What is meant by the term "Live Steam?"

"Live Steam" is steam under pressure that is ready to do some work. As steam cools, it expands dramatically. The expansion of steam is the pressure that pushes a piston, enabling a steam engine to work.

A "Live Steamer" is a person who builds and/or operates model steam engines that actually operate by the expansion of steam.

What size (scale or gauge) is best?

Scale is the proportion of a model to the real thing.

Gauge is the distance between the rails.

The FLLS has railroads built to 3 different gauges. Different scales run on each gauge depending on whether the model is based upon Standard gauge (4 feet, 8-1/2 inches) or narrow gauge (any gauge smaller than standard gauge). Which size is best depends upon many factors.

7-1/4 inch gauge track.

1/8 scale or 1.5 inches on the model equals 1 foot on the real thing is the scale for standard gauge trains running on the 7-1/4 inch gauge track. 1/5 scale (2.5 inches = 1 foot) represents approximately 3-foot narrow gauge. This size is big and heavy and generally more expensive than the smaller gauges. Transporting the models usually involves a truck or a trailer. Despite these drawbacks, this size is very popular around the world because it is more comfortable to ride. [Note: 7-1/2 inch gauge is used in some parts of the USA instead of the world wide standard of 7-1/4 inch.]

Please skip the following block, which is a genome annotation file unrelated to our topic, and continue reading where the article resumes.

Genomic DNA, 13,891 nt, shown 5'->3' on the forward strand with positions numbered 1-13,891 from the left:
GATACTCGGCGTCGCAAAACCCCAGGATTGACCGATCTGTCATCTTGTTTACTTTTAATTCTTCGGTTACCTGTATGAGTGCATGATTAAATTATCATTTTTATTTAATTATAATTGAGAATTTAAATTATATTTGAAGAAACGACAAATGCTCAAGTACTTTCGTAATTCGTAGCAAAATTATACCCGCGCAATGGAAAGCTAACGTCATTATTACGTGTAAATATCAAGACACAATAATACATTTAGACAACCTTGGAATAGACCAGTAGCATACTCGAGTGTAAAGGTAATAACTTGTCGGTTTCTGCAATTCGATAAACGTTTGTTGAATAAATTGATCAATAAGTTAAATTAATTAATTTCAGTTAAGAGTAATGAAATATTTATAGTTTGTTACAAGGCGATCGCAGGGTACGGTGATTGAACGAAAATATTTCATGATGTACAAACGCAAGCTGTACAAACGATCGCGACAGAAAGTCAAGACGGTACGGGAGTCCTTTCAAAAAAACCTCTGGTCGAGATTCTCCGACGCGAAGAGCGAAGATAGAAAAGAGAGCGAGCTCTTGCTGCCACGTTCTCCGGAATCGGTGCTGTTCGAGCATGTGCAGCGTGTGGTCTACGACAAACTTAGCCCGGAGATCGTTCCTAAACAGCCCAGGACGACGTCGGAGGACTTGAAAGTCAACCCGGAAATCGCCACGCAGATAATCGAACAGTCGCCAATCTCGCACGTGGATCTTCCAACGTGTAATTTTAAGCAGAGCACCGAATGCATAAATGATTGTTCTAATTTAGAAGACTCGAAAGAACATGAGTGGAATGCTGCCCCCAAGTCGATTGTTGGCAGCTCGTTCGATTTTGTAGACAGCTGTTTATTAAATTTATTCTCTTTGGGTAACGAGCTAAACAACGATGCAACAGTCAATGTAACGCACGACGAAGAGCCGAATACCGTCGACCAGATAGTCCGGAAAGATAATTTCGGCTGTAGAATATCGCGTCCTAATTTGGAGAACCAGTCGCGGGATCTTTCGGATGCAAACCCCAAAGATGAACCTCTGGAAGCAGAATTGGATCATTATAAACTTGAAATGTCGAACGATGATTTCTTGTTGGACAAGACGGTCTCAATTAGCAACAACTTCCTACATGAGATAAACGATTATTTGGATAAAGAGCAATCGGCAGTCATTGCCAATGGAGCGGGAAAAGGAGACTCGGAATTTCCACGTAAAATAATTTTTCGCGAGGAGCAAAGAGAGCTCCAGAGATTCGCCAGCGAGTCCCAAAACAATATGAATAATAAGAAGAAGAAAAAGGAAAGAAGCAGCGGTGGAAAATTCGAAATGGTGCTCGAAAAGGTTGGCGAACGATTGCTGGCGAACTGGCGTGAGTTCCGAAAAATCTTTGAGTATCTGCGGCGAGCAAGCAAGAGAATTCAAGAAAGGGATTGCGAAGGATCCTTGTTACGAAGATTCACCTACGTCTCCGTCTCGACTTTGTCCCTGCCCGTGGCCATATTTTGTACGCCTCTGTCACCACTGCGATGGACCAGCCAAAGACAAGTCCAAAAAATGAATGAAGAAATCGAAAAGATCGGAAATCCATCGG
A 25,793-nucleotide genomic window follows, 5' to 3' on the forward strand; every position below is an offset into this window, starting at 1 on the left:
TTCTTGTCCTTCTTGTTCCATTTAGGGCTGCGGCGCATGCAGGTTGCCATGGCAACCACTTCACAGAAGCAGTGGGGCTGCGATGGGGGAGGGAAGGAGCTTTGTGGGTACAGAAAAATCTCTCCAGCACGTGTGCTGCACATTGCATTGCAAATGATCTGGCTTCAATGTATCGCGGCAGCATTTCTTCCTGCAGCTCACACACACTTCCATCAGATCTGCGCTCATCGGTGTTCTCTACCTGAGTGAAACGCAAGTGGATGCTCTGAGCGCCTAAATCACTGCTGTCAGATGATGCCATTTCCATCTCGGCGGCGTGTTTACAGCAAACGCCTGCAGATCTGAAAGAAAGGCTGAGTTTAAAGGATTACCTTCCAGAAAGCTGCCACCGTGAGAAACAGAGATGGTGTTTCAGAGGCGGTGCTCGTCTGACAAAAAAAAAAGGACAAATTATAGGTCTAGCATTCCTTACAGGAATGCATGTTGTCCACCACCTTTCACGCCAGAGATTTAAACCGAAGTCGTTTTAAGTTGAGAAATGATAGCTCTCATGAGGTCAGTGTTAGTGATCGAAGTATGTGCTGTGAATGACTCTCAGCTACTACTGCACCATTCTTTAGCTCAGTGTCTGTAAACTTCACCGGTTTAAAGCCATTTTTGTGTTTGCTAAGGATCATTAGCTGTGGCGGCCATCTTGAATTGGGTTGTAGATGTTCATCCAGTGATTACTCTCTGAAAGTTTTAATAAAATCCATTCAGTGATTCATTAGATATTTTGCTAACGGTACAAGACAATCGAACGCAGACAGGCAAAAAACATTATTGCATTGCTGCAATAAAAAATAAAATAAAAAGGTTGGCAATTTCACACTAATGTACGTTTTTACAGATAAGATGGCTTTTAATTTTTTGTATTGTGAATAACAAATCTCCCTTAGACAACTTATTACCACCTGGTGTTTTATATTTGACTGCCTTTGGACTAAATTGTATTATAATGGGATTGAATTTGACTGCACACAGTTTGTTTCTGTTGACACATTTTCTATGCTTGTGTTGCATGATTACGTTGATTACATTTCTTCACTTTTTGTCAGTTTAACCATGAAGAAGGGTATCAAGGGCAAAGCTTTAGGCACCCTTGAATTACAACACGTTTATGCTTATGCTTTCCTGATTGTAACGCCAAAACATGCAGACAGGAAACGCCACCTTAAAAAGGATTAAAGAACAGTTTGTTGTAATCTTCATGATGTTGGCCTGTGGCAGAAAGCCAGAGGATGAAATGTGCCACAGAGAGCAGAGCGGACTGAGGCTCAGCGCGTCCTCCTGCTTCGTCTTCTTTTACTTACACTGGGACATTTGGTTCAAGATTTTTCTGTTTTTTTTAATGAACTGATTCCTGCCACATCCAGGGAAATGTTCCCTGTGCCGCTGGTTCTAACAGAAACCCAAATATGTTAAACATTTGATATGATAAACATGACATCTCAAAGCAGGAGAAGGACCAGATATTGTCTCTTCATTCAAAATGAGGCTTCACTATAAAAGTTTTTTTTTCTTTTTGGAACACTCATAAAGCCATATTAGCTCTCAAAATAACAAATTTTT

4-3/4 inch gauge track.

1/12 scale (1 inch = 1 foot) is the standard gauge for 4-3/4 inch gauge model track. This size is big enough to ride-on, but small enough to handle by one or two people. Unfortunately, there is not a lot of off-the-shelf equipment in this size at the present time. You will be doing a lot of scratch building if you choose this gauge.

Gauge One track.

Gauge 1 is 45 mm between the rails for standard gauge, with a scale of 1/32 (3/8inch = 1 foot). This gauge has been around since the 1930's, but has recently become very popular as a garden gauge. LGB trains are generally narrow gauge models that run on this size track. These trains are too small to ride on, but they are fun to build and run. There are many manufacturers producing gauge 1 trains in a wide variety of styles.

How much does all this cost?

That's a big question. It depends on what you want and how much you want to build yourself or just go out and buy. You can operate the club owned diesels on the 7-1/4 inch gauge track for the cost of a Social membership. Once you become a "Live Steamer" by joining a club, you will discover that a lot of equipment is passed between members by much less than is ever advertised.

What is expected of club members?

We expect you to pay your dues on time and be friendly to other club members. We strive to make the club family oriented and we try to avoid forming "cliques" for each railroad. We encourage cooperation between all participants in the club. If you are an active member, we ask that you help run our open house meets that generate the revenue that keeps the club functioning.

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